Origin and History of the Bolognese Ragù Sauce

The Origin and History of the Bolognese Ragù Sauce

The Bolognese Ragù is a very famous seasoning typical of Emilia Romagna, one of the most popular recipes abroad, based on meat, which accompanies pasta or polenta dishes, interpreted in various ways.

Its origins are difficult to establish. There are those who go back to the times of the ancient Romans, who prepare a kind of stew.

In France, the chef of Luigi XIV, from Bologna, had the idea of ​​grinding this stew and using it to season pasta.

The origin of the name “Ragù” is French, from the term ragoût, which at once meant all those preparations in which the meat (but also occasionally fish or vegetables) was reduced into small pieces then cooked in stew over low heat for a long time. It is not clear when the term began to be used in Italy, but the “ragù” was already present in the tables of the aristocrats of the Renaissance, initially as a complete dish (as it is still in French cuisine) and only later used to season pasta.

Then there is also a chef from Imola, Aberto Alvisi, who in the Eighteenth Century was at the service of bishops and cardinals; it is said to have been the first to cook a ragù similar to the one we know today and to serve it with a plate of dry pasta, “maccheroni”.

Since the beginning of the Nineteenth Century, ragù has appeared in some Emilian cookbooks. On 17 October 1982, the Bolognese Ragù recipe was deposited by the Bologna Delegation of the Italian Academy of Cuisine at the Chamber of Commerce of Bologna, to protect it from many other ragù versions.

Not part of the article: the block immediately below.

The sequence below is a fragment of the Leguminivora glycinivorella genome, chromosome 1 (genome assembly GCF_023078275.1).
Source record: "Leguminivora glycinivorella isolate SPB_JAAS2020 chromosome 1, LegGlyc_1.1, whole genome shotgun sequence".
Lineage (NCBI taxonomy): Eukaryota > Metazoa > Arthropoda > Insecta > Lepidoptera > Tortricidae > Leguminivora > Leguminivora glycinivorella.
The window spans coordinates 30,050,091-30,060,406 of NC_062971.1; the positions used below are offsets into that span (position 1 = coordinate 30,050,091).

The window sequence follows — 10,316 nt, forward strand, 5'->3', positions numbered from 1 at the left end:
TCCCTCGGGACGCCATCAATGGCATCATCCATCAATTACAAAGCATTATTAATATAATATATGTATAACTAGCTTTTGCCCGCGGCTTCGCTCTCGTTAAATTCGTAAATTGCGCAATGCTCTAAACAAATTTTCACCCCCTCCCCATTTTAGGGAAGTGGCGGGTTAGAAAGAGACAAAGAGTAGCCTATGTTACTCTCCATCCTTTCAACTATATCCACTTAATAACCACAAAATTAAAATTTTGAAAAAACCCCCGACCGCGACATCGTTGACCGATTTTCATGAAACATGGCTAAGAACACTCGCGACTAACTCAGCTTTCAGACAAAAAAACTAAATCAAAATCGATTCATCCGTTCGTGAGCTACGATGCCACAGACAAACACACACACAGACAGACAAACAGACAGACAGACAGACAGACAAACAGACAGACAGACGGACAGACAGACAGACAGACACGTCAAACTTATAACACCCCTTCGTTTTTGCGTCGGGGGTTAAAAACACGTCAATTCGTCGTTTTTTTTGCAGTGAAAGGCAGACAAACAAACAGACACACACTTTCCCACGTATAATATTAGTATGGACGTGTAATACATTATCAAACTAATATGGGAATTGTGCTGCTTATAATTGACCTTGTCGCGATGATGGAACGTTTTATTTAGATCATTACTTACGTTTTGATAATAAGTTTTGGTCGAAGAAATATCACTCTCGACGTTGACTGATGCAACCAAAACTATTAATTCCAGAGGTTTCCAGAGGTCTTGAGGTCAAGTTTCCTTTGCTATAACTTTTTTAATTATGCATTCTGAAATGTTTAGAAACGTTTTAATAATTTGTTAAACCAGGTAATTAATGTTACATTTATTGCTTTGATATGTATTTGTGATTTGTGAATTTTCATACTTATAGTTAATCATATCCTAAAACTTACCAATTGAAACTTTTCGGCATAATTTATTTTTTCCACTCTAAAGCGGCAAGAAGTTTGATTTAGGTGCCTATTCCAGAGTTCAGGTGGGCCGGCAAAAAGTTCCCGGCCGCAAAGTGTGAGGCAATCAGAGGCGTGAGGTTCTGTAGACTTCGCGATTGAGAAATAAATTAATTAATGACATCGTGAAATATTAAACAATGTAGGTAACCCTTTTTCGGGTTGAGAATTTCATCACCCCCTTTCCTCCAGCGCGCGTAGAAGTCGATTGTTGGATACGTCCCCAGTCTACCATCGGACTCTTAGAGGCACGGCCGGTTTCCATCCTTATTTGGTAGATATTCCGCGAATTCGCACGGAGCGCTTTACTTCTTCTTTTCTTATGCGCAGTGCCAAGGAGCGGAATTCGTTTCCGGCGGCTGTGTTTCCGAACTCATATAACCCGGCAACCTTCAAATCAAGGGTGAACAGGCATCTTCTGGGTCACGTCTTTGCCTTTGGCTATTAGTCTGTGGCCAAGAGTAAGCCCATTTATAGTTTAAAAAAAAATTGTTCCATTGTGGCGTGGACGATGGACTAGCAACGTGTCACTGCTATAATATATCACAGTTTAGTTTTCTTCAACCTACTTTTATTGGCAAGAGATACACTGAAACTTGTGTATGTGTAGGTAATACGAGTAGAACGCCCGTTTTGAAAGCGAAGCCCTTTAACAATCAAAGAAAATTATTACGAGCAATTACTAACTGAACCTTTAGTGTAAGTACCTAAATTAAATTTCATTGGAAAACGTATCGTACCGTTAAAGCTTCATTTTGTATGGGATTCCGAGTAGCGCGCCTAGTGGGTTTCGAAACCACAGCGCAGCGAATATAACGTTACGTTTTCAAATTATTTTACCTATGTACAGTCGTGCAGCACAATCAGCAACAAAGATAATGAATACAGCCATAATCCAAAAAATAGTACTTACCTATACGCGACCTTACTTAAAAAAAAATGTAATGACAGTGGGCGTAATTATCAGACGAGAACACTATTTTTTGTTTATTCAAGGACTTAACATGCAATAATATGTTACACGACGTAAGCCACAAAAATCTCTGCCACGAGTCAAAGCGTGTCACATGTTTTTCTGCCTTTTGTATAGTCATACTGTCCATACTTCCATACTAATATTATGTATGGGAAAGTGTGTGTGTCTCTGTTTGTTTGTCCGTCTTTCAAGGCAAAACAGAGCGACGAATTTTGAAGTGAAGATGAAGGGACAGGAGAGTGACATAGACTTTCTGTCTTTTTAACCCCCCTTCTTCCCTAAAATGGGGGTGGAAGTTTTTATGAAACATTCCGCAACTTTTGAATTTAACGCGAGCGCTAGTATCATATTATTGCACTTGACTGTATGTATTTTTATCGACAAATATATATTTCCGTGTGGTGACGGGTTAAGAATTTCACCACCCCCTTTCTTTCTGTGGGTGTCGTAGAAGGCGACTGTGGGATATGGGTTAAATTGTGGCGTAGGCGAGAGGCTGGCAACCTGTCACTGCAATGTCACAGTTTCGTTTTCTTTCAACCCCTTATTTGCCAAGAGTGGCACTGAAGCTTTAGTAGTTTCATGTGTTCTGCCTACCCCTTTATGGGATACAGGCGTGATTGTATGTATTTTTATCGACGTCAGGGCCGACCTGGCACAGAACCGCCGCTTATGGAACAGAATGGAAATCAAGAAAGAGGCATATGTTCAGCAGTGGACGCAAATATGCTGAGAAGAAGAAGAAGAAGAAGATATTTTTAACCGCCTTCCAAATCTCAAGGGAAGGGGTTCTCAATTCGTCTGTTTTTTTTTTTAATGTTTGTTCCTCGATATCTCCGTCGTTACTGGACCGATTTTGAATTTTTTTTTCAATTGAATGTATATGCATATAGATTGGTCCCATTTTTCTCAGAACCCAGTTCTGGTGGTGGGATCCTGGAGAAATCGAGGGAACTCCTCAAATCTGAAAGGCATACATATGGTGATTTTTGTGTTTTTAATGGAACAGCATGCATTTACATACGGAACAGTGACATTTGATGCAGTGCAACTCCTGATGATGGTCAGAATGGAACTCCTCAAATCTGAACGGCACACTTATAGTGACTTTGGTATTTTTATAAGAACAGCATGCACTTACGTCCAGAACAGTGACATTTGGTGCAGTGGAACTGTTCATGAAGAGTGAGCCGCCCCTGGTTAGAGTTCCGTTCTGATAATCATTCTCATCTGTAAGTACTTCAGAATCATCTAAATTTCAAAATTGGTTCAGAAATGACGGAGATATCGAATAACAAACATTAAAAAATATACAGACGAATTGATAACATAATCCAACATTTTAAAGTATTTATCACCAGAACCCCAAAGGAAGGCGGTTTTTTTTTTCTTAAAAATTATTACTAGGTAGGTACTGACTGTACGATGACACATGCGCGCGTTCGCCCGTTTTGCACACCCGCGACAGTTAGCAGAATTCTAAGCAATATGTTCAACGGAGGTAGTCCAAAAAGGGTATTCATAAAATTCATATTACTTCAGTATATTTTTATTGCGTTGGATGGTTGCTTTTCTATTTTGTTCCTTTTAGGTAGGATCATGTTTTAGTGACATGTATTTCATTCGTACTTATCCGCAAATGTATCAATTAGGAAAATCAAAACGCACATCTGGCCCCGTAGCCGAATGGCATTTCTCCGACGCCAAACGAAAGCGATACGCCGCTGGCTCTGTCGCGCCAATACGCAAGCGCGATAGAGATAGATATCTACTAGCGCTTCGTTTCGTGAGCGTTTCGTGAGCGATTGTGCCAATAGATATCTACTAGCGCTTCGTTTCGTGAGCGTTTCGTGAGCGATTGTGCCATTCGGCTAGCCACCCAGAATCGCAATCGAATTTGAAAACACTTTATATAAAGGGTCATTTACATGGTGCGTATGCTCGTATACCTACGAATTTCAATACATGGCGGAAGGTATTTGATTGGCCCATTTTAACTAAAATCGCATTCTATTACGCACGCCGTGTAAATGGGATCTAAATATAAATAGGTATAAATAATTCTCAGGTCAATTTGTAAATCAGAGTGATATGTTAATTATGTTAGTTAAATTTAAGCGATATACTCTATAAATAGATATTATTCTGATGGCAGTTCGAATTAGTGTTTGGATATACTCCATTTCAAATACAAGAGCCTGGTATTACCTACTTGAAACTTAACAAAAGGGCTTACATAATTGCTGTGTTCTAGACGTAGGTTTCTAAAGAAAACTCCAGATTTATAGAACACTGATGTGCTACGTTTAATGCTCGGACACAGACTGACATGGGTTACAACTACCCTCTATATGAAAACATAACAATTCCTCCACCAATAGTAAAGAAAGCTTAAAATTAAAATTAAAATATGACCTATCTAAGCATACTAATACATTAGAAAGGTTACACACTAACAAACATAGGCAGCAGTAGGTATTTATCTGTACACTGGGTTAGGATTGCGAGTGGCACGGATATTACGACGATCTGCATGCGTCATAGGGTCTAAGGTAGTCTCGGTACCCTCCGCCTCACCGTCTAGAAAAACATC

Infact, before arriving at the late coding, there are over 200 years of ragù history and each family has, in the meantime, devised its recipe!

For example, in the peasant Emilia of the last century, the ragù was prepared using the meat of the old cows and consequently 5-6 hours of cooking were necessary to cook it and they also used milk or cream, to break the fibers of the meat and give a “sweet” touch”. With the meat we have today, fewer hours of cooking are enough and milk or cream are no longer needed. The fats used for the sauce have changed over time: originally the pancetta, more recently the butter and sometimes the oil.

There are no aromas in the sauce: no bay leaves, parsley, rosemary, garlic or chilli. Not even nutmeg is included in the codified version, although many Emilian families use it.

Saucepan with rich Bolognese Ragù
Saucepan with rich Bolognese Ragù

Now, you have to discover the authentic recipe of Bolognese Ragù Sauce: click here!

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